Full TGIF Record # 37416
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    Last checked: 10/13/2015
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Author(s):Edwards, D. R.; Daniel, T. C.; Moore, P. A.; Sharpley, A. N.
Author Affiliation:Associate Professor, Biological and Agricultural Engineering Dept.; Professor, Dept. of Agronomy, University of Arkansas, Fayetteville; Soil Chemist, PPPSU, USDA-ARS, University of Arkansas, Fayetteville; Soil Scientist, National Agricultural Water Quality Laboratory, USDA-ARS, Durant, Okla.
Title:Solids transport and erodibility of poultry litter surface-applied to fescue
Source:Transactions of the American Society of Agricultural Engineers. Vol. 37, No. 3, May/June 1994, p. 771-776.
# of Pages:6
Publishing Information:St. Joseph, MI
Keywords:TIC Keywords: Animal manures; Erosion control; Festuca arundinacea; Erosion; Nutrients; Fertilizers; Forage crops
Abstract/Contents:"Poultry (Gallus gallus domesticus) litter is land-applied to make beneficial use of litter nutriens for plant growth. Runoff can transport litter particles off application sites and thus diminish the quality of downstream waters. This study assessed how solids (sediment and litter particles) yield and erodibility for fescue (Festuca arundinacea Schreb.) pasture are influenced by poultry litter application. The experimental variables were poultry litter application rate (0, 5.9, 11.8, and 23.5 Mg/ha), simulated raifall intensity (50 and 100 mm/h), interval between litter application and stimulated rainfall (1, 4, 7, and 14 days), and number of simulated rainfall events (four events - one each at 7, 14, 36, and 68 days following litter application). Solids yields were determined from composite runoff samples. Erodibility values were computed from the Modified Universal Soil Loss Equation. Solids yield increased with increasing rainfall intensity and litter application rate. Erodibility increased linearly (r²=0.98) with litter application rate, but was unaffected by rainfall intensity. Neither solids yield nor erodibility was influenced by interval between litter application and first post-application rainfall. The number of rainfall events effected both solids yield and erodibility of litter-treated plots, but both approached levels observed for untreated plots by the third rainfall. The results indicate that models estimating erosion from fescue pasture treated with poultry litter should incorporate increased erodibility values to account for the presence of the litter. The adjustment. however, should be decreased with successive post-application rainfall events."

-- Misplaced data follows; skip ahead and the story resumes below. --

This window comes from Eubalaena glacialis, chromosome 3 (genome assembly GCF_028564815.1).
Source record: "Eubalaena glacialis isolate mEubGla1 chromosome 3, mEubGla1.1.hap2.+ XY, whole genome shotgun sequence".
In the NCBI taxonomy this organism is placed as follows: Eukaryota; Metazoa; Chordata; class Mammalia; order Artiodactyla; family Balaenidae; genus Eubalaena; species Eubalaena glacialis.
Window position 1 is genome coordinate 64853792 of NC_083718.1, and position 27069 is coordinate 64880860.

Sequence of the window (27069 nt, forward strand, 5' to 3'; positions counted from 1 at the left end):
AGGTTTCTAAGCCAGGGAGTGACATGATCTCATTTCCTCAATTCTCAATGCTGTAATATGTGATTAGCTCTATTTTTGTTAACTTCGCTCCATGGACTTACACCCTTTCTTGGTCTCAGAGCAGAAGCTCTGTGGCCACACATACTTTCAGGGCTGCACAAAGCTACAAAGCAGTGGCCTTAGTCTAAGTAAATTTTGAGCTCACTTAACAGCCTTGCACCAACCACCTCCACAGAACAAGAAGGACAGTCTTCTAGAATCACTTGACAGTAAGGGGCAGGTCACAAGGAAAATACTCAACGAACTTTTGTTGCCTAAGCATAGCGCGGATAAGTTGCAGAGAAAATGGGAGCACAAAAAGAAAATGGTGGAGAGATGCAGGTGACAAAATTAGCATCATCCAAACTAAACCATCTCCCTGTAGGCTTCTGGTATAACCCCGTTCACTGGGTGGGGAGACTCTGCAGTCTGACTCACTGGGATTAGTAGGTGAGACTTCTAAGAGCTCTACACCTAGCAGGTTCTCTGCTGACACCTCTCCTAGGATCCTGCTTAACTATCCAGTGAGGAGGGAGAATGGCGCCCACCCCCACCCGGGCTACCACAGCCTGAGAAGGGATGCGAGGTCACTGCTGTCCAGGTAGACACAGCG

ASA/CSSA/SSSA Citation (Crop Science-Like - may be incomplete):
Edwards, D. R., T. C. Daniel, P. A. Moore, and A. N. Sharpley. 1994. Solids transport and erodibility of poultry litter surface-applied to fescue. Trans. Proc. Am. Soc. Agric. Eng. 37(3):p. 771-776.
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